|About the cable: Copper braid and conductive PVC shield, single stranded center conductor, PVC jacket with black nylon overbraid, silver solder connections, Switchcraft gold-plated plugs with integrated PVC strain relief. MSRP $150.
The first thing you’ll notice about this cable is its bright chrome and gold plugs with the Steve Vai logo ring on one end, set against a sleek, black cloth cable. What’s important about this cable is not its look, though, but its sonic design.
"I don’t believe a cable should attenuate any frequency, but a louder overall cable is better," says DiMarzio’s Steve Blucher, who has worked in R&D for the company since its early days. "Steve Vai is very precise about what he wants in frequency response. He’s a very careful listener."
Blucher explains that true frequency response was therefore important in the design of the cable. He says that Vai is one of the world’s best players at double tracking, disciplined and focused in his musical judgments. That drive for high fidelity was a key ingredient in designing this cable for Vai’s needs.
"This cable is, to my ears, pretty uncolored and efficient," Blucher asserts. He feels that any changes to a guitar’s signal should be made by a guitarist who has the whole tonal palette available to work with. Some cable designs, he acknowledges, are intentionally designed to shape the sound for a specific instrument or sound, but he has chosen to avoid that route.
"You have to know frequency response of the instruments, but guitar and bass pickups have the same frequency response so something has to be left out. And a vibrating bass string produces a hellava lot of harmonic content."
Summing up the outcome of the Steve Vai cable design, Blucher adds, "Mr. Vai seems very happy with the cable!"
Bob says: One of the least sonically hyped cables tested, its strength is in its midrange detail. I suspect this cable would be excellent in a high overdrive situation. The neutral sound made it easy to listen to. The custom plugs, complete with mystic amulet are cool, and the braided jacket has a retro vibe but seemed to contribute to increased handling noise and some difficulty with coiling. I would have liked to see more strain relief.
Dan says: This cable is sonically in the middle ground, not overly bright or deep. Slightly less punch than some others we’ve tested, but sounds nice in the mids. It’s a slightly thinner cable, a bit stiff and coily. There’s a nice feel to the black braided cloth jacket. The strain relief is something different, using a plastic fitting right at the plug without any heat shrink. I always like some heat shrink with traditional plugs like the Switchcraft plugs this cable uses.
|About the cable: Alloy center conductor, 95% coverage braided shield, patent-pending insulation, proprietary plug design with gold-plated sleeve and tip. MSRP $69.95 for 20’ cable.
W. L. Gore, Elixir’s parent company, has about 50 years of experience in designing cables for critical telecommunication purposes. So when Elixir decided to create a guitar cable, they asked the Gore folks to bring out their test equipment.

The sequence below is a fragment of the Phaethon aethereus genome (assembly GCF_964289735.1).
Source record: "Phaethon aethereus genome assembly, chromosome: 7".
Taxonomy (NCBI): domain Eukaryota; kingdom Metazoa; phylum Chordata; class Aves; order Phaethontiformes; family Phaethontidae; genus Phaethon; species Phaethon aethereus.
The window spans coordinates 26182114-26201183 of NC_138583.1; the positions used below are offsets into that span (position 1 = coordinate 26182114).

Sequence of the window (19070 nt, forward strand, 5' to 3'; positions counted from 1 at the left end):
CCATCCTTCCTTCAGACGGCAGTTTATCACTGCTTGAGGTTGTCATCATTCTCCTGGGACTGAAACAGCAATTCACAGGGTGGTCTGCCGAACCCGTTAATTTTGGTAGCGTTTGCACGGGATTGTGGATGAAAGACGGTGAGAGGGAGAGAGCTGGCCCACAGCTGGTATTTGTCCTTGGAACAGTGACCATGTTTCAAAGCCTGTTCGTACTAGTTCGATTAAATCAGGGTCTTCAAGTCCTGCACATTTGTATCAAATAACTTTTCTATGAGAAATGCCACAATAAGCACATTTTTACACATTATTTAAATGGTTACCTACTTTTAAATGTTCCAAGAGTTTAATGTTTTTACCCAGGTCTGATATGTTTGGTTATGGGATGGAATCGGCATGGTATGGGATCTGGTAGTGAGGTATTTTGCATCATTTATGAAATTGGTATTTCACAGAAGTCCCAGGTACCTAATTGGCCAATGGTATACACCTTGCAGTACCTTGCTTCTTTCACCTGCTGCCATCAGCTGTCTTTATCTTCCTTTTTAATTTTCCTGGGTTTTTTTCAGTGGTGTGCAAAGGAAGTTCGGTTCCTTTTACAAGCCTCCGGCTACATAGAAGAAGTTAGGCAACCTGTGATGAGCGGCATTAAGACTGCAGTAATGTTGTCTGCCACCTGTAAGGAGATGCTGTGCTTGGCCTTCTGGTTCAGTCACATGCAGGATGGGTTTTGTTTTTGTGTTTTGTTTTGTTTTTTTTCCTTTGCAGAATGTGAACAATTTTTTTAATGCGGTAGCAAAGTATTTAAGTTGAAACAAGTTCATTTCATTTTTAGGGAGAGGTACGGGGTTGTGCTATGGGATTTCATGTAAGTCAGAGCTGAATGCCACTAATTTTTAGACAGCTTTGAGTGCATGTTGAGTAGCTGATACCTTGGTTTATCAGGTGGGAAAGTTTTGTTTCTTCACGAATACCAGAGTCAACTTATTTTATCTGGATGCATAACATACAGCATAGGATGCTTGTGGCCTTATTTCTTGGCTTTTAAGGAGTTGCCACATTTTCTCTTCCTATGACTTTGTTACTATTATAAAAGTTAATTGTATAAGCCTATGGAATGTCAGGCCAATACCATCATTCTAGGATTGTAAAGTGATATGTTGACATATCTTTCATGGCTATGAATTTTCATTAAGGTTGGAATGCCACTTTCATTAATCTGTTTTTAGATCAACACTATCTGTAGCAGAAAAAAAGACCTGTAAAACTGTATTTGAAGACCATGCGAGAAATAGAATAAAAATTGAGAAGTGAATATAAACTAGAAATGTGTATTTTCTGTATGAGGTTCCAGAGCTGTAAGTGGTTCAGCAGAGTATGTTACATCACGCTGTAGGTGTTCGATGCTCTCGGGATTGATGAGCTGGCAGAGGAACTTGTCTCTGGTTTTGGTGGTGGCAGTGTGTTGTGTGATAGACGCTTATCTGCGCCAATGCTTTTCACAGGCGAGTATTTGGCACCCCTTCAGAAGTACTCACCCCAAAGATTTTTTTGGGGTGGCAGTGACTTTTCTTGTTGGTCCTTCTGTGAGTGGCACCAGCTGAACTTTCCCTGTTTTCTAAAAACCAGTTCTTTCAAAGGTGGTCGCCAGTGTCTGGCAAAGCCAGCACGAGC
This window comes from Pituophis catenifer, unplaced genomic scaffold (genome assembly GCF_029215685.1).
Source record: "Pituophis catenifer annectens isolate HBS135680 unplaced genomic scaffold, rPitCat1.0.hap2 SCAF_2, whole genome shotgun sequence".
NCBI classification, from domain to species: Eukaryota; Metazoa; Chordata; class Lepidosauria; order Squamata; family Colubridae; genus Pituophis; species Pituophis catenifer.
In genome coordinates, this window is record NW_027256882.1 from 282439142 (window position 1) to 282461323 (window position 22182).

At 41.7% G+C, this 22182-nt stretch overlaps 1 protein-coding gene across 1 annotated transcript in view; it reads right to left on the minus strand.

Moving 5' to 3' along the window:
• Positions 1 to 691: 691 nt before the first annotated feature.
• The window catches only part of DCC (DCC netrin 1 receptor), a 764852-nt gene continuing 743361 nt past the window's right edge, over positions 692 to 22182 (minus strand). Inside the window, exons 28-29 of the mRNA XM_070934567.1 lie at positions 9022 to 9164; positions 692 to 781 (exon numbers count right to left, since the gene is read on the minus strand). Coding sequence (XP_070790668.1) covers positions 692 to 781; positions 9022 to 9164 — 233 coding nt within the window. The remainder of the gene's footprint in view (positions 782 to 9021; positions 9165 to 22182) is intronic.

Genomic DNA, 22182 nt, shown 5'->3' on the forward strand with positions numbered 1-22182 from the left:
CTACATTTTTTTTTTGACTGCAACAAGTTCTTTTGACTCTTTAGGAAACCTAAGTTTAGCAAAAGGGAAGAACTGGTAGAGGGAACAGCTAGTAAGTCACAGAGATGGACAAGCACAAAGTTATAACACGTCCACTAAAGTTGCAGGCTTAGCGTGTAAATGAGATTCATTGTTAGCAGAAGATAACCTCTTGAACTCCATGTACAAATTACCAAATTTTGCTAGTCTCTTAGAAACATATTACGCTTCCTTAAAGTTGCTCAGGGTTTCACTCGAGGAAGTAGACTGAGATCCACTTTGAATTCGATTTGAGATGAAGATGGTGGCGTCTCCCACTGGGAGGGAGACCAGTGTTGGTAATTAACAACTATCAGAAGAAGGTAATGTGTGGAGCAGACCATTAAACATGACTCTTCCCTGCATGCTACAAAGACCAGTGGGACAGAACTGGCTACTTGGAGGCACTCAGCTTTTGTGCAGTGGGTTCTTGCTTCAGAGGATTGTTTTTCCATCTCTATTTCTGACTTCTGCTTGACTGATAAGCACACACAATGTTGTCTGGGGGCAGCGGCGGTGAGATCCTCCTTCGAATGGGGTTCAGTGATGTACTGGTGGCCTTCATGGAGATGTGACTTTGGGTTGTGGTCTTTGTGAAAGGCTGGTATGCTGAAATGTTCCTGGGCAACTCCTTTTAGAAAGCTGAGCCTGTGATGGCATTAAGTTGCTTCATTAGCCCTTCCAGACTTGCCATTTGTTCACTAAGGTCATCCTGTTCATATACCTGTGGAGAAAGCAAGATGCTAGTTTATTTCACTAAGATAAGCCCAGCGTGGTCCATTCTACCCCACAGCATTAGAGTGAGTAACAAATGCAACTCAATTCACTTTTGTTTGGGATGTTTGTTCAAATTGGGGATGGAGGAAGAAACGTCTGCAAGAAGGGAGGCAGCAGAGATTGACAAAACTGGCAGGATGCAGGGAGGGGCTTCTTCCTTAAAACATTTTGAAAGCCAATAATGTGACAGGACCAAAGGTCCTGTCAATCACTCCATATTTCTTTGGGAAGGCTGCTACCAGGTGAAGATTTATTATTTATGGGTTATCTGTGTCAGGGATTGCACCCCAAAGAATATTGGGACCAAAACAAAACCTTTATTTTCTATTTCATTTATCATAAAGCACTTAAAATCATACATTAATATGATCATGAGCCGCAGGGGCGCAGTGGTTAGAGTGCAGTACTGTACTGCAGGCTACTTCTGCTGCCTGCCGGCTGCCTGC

A starting premise for this cable’s design was that the inductance of a pickup combines with the capacitance of a cable to create a guitar signal’s frequency response and decay. "We asked them to sample and model a pickup and cable so we could see what was happening," says Craig Theorin, product manager at Elixir.
What they discovered was that a typical Strat pickup has a peak response at 4 khz and rolls off 3db by 6.5 khz. And that’s with a 3’ cable of typical capacitance. Their testing further discovered that a typical 20’ cable peaks at 2 khz and goes down 3 db by 3.5 khz.
Elixir’s goal, then, was to create a 20’ cable that would produce a frequency response similar to that of the 3’ cable.
"I can’t share a lot of the design details, because we’ve applied for a patent, but I can say that we use a high strength alloy conductor rather than plain copper," Theorin explained. "And to get the capacitance down, you need to build a lot of air into the dielectric." This design consideration adds more separation between the shield and the cable’s center, making for a thicker cable.
In all, Theorin believes his sonic design goal was achieved while also making the cable’s price reasonable. "We don’t want to be a premium cable that you can’t find in stores," he adds.
Bob says: A bright cable with good sustain and detail which gives it an aura of transparency. Attack transients and dynamics were good. Not as punchy as some but well balanced and easy to listen to. The cable handled a bit stiffly but coiled okay. I didn’t care for the non serviceable proprietary plugs, but of course this helps protect the secret of the structure. Maybe once the patents are received we will see more easily serviced plugs with better strain relief.
Dan says: This cable has nice detail, clear and even sounding response across the spectrum, with a full bottom. It’s a thicker cable, but flexible and relaxed – maybe a little toward the heavy side. The proprietary plugs seem sturdy and the heat-shrink strain relief is okay, but could be a bit longer. I think this cable will be a survivor.